The following is a reply to an editorial comment made regarding “Democratic-Republican Party Organization of New Jersey v Guadagno, et al”…
The substantive argument is that the two major parties have conspired to keep any valid third party candidate off the ballot for years, especially here in NJ.
We were initially blocked from using “Democratic-Republican” as our party name and ballot slogan under a statute that is known to be unconstitutional. We have a right to assemble, and a right to call our party whatever we wish (“First Amendment”), as long as it is not EXACTLY that of another major party. The “Democratic-Republican” party already exists in history, and predates the “Democratic Party”, the name adopted by supporters of Andrew Jackson during his first (unsuccessful) campaign for President, in which he opposed John Quincy Adams, a Democratic Republican. Both of these predate the founding of the modern “Republican” party, which was formed in the 1850′s.
Both the Democratic and Republican parties have tried to wrap themselves in Jefferson’s mantle, but neither are really aligned with the principles of the “Democratic-Republican” party he founded, which favors strict interpretation of the Constitution, strong protections for States’ and individual rights, and an abhorrence of Hamilton’s Central Banking platform. We are promoting the tenets of the “Democratic-Republican” party in our collective candidacy.
As the research in preserving our right to the “Democratic-Republican” name expanded, we further discovered that the statute which determines preferred ballot position and major party status inNew Jerseyis also Constitutionally flawed. Under the statute, a voter in a primary may cast a ballot for a President and Vice President, a Senator, a Congressman, Freeholders, a Mayor, a Sheriff, and Council Persons, or any combination of the above, and these votes are counted as individual ballots for the purpose of “polling” – meeting the required 10% threshold by which a major party retains it’s status as such. The 10% figure I refer to here is calculated as 10% of the total votes cast for the NJ Assembly in the prior year’s State election. Under this present system, one person walking into a voting booth during the primary may be counted as one vote, or two, or five, or even nine. They are a single voter, but this absurd language has been interpreted to allow both the Democrats and Republicans to report sufficient primary election turn-out to retain preferred ballot position, a State-funded Primary, and other benefits, which, under a strict interpretation of “one voter = one ballot”, both parties have often failed to achieve. (Both parties were, in fact, “de-certified” by Judge Fisher in “ v “, which was overturned by an extraordinary appellate decision, which we are also seeking to overturn).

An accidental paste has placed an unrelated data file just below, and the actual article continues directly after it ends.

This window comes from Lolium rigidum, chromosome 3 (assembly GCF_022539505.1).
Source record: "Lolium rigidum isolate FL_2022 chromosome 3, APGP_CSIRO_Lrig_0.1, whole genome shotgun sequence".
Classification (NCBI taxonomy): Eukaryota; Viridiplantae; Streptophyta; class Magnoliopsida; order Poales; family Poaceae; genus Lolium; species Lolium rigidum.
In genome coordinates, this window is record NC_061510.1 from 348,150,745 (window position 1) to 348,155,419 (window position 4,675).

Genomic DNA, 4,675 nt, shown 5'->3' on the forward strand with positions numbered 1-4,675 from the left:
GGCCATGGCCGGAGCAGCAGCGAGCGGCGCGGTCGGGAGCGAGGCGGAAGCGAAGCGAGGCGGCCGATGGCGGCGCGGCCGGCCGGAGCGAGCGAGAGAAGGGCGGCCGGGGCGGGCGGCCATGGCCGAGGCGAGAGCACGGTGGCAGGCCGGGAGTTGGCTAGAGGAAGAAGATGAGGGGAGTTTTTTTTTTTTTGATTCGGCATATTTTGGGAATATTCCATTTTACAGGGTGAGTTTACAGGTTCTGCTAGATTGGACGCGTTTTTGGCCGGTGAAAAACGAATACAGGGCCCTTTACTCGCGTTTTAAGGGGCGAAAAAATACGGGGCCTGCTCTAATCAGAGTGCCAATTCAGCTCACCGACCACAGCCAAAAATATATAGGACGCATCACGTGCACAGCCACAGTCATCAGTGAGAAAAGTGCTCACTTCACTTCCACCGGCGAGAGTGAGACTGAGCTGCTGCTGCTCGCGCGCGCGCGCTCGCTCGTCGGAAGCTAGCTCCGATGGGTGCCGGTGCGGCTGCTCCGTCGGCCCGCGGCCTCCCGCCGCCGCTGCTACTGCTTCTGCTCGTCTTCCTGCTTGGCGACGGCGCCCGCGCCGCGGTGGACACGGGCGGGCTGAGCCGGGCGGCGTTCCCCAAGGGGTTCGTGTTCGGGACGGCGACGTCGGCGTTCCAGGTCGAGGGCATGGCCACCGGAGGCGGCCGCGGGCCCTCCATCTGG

It is a fact that, in the primary this past June, over 50,000 too few votes were cast for Mr. Kyrillos and the other Republican primary candidates hoping to represent the Republican Party in the race for the US Senate, which means that, if we were to follow a strict, logical, and Constitutionally conforming method of calculation, the Republican Party loses it’s “Major Party” status for this Fall’s election – in all offices. It was also not entitled to a primary election held at taxpayer expense, and further does not qualify for preferred position on the ballot.
Where should the NJ Taxpayers go to get their money back? I am certain that, at the very least, the Democratic citizens of New Jersey will demand nothing less.
We used the tally for Mr. Kyrillos in calculating the compliance with the 10% threshold, because this office is voted for in every district in NJ, and because there is only one Senate seat open in this election.
The history of the shenanigans with respect to the selection of first or second column is well known in political circles, and is described in the lawsuit our party has filed. This is the level of honesty and ethical behavior that we have sadly come to expect from both sides of the “mythical” aisle.
The two parties have entered into a “detente” of sorts, cooperating when necessary to eliminate any competition from a third-party movement. This unlikely partnering to protect the financial interests behind both parties has existed for decades before I was even born, but, if we have our way, and the Constitution has hers, that collusion will be brought to a screeching halt, at least for now.